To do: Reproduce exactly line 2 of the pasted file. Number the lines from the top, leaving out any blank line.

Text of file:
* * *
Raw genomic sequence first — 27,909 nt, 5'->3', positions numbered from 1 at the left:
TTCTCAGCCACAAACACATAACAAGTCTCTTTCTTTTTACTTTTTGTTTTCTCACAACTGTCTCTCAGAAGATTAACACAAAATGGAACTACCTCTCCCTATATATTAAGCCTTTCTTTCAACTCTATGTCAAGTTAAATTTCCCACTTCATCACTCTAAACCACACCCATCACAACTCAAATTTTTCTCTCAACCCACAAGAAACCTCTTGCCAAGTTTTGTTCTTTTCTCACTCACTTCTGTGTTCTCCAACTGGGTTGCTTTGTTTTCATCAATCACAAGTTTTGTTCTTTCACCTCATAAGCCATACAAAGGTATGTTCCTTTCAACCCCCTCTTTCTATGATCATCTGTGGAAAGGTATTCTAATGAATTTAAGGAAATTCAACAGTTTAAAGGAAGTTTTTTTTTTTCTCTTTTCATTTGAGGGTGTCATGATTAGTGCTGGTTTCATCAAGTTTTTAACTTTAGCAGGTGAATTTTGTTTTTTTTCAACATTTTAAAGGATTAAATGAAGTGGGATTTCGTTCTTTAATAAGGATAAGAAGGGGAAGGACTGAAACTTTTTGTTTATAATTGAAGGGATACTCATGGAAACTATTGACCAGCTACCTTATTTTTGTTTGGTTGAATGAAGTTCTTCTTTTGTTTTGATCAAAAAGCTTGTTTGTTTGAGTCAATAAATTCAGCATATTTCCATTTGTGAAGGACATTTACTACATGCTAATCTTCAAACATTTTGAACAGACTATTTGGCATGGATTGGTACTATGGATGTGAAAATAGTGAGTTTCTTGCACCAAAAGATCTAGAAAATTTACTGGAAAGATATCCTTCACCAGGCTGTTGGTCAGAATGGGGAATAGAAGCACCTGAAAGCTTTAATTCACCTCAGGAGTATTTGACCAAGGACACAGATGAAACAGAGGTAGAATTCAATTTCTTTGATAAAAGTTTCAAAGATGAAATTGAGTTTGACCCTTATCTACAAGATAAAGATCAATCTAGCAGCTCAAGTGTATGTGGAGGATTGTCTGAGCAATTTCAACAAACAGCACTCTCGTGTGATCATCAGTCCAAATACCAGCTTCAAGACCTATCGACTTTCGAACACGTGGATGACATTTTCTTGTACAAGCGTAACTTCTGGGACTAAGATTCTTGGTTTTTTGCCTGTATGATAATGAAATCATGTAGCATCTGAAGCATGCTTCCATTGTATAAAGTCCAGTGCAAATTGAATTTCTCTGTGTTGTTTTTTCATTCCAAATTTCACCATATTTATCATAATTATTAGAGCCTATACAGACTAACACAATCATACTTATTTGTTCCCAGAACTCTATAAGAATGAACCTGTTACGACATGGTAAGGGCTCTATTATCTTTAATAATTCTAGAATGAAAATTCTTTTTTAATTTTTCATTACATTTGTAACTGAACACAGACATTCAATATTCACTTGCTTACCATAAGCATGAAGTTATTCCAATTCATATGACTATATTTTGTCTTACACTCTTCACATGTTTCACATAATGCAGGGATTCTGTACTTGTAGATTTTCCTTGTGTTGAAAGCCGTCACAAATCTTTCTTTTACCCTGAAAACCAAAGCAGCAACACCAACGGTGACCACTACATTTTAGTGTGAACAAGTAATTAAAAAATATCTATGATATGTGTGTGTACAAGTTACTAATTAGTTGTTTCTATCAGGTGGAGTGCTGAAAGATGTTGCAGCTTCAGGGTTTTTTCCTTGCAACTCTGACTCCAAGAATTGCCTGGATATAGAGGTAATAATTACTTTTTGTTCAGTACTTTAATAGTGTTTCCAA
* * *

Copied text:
TTCTCAGCCACAAACACATAACAAGTCTCTTTCTTTTTACTTTTTGTTTTCTCACAACTGTCTCTCAGAAGATTAACACAAAATGGAACTACCTCTCCCTATATATTAAGCCTTTCTTTCAACTCTATGTCAAGTTAAATTTCCCACTTCATCACTCTAAACCACACCCATCACAACTCAAATTTTTCTCTCAACCCACAAGAAACCTCTTGCCAAGTTTTGTTCTTTTCTCACTCACTTCTGTGTTCTCCAACTGGGTTGCTTTGTTTTCATCAATCACAAGTTTTGTTCTTTCACCTCATAAGCCATACAAAGGTATGTTCCTTTCAACCCCCTCTTTCTATGATCATCTGTGGAAAGGTATTCTAATGAATTTAAGGAAATTCAACAGTTTAAAGGAAGTTTTTTTTTTTCTCTTTTCATTTGAGGGTGTCATGATTAGTGCTGGTTTCATCAAGTTTTTAACTTTAGCAGGTGAATTTTGTTTTTTTTCAACATTTTAAAGGATTAAATGAAGTGGGATTTCGTTCTTTAATAAGGATAAGAAGGGGAAGGACTGAAACTTTTTGTTTATAATTGAAGGGATACTCATGGAAACTATTGACCAGCTACCTTATTTTTGTTTGGTTGAATGAAGTTCTTCTTTTGTTTTGATCAAAAAGCTTGTTTGTTTGAGTCAATAAATTCAGCATATTTCCATTTGTGAAGGACATTTACTACATGCTAATCTTCAAACATTTTGAACAGACTATTTGGCATGGATTGGTACTATGGATGTGAAAATAGTGAGTTTCTTGCACCAAAAGATCTAGAAAATTTACTGGAAAGATATCCTTCACCAGGCTGTTGGTCAGAATGGGGAATAGAAGCACCTGAAAGCTTTAATTCACCTCAGGAGTATTTGACCAAGGACACAGATGAAACAGAGGTAGAATTCAATTTCTTTGATAAAAGTTTCAAAGATGAAATTGAGTTTGACCCTTATCTACAAGATAAAGATCAATCTAGCAGCTCAAGTGTATGTGGAGGATTGTCTGAGCAATTTCAACAAACAGCACTCTCGTGTGATCATCAGTCCAAATACCAGCTTCAAGACCTATCGACTTTCGAACACGTGGATGACATTTTCTTGTACAAGCGTAACTTCTGGGACTAAGATTCTTGGTTTTTTGCCTGTATGATAATGAAATCATGTAGCATCTGAAGCATGCTTCCATTGTATAAAGTCCAGTGCAAATTGAATTTCTCTGTGTTGTTTTTTCATTCCAAATTTCACCATATTTATCATAATTATTAGAGCCTATACAGACTAACACAATCATACTTATTTGTTCCCAGAACTCTATAAGAATGAACCTGTTACGACATGGTAAGGGCTCTATTATCTTTAATAATTCTAGAATGAAAATTCTTTTTTAATTTTTCATTACATTTGTAACTGAACACAGACATTCAATATTCACTTGCTTACCATAAGCATGAAGTTATTCCAATTCATATGACTATATTTTGTCTTACACTCTTCACATGTTTCACATAATGCAGGGATTCTGTACTTGTAGATTTTCCTTGTGTTGAAAGCCGTCACAAATCTTTCTTTTACCCTGAAAACCAAAGCAGCAACACCAACGGTGACCACTACATTTTAGTGTGAACAAGTAATTAAAAAATATCTATGATATGTGTGTGTACAAGTTACTAATTAGTTGTTTCTATCAGGTGGAGTGCTGAAAGATGTTGCAGCTTCAGGGTTTTTTCCTTGCAACTCTGACTCCAAGAATTGCCTGGATATAGAGGTAATAATTACTTTTTGTTCAGTACTTTAATAGTGTTTCCAA